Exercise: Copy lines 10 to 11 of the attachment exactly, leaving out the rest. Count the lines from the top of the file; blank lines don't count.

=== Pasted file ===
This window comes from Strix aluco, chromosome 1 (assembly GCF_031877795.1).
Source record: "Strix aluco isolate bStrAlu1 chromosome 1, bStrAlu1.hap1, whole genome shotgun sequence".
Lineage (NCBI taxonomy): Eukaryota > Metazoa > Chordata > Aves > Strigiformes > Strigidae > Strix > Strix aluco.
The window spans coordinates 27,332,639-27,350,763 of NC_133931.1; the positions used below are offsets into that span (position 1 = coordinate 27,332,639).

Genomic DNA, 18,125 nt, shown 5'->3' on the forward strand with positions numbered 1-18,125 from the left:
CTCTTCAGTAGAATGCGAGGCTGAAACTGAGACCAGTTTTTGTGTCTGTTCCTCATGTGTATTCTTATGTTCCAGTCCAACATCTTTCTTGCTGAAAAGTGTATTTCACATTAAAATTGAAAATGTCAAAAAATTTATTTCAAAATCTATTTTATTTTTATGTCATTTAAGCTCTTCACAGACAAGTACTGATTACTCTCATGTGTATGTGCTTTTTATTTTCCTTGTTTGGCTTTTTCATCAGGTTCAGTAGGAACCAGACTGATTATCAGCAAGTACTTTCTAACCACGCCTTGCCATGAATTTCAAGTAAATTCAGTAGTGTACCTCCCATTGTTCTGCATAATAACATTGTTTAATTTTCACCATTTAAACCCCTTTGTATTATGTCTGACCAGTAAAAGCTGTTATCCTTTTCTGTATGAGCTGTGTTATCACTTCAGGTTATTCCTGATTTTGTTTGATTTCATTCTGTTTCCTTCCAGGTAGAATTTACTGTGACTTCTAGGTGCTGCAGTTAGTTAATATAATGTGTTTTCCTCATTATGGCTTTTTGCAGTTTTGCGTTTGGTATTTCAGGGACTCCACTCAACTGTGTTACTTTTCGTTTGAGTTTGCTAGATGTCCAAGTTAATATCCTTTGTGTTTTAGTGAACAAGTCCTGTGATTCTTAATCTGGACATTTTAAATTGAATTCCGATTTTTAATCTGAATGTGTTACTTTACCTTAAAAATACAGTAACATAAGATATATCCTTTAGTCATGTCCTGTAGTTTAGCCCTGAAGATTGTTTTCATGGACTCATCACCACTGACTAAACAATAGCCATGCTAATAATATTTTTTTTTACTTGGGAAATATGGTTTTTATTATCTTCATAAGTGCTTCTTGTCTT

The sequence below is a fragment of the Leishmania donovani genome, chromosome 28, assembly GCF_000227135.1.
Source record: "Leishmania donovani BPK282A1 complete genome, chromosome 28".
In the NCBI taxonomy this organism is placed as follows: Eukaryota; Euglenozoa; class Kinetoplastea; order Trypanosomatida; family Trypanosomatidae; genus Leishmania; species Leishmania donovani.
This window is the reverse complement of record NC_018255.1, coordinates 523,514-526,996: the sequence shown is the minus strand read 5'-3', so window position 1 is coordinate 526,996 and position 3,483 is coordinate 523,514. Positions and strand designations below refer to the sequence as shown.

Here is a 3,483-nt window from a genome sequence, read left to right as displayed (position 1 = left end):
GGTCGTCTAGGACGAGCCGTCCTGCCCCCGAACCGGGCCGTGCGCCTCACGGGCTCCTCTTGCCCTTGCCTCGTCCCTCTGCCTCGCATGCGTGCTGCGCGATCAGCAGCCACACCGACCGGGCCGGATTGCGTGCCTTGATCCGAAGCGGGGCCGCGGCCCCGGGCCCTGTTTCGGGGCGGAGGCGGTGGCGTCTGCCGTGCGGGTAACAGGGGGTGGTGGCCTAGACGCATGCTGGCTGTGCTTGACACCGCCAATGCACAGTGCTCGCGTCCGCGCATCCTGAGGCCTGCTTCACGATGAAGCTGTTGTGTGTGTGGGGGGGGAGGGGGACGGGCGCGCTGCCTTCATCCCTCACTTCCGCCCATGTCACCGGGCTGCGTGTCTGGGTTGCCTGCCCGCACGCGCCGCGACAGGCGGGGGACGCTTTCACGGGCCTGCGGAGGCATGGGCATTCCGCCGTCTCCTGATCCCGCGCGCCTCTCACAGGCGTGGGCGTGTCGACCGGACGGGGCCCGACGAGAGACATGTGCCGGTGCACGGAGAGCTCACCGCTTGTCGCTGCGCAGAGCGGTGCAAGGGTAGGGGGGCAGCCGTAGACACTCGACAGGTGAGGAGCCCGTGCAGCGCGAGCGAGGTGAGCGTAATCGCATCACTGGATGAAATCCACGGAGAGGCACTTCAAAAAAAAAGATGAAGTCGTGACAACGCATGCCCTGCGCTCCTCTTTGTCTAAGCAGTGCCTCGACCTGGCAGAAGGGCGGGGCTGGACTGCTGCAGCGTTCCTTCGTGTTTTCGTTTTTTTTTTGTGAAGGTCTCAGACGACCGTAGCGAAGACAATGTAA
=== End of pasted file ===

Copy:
This window is the reverse complement of record NC_018255.1, coordinates 523,514-526,996: the sequence shown is the minus strand read 5'-3', so window position 1 is coordinate 526,996 and position 3,483 is coordinate 523,514. Positions and strand designations below refer to the sequence as shown.

Here is a 3,483-nt window from a genome sequence, read left to right as displayed (position 1 = left end):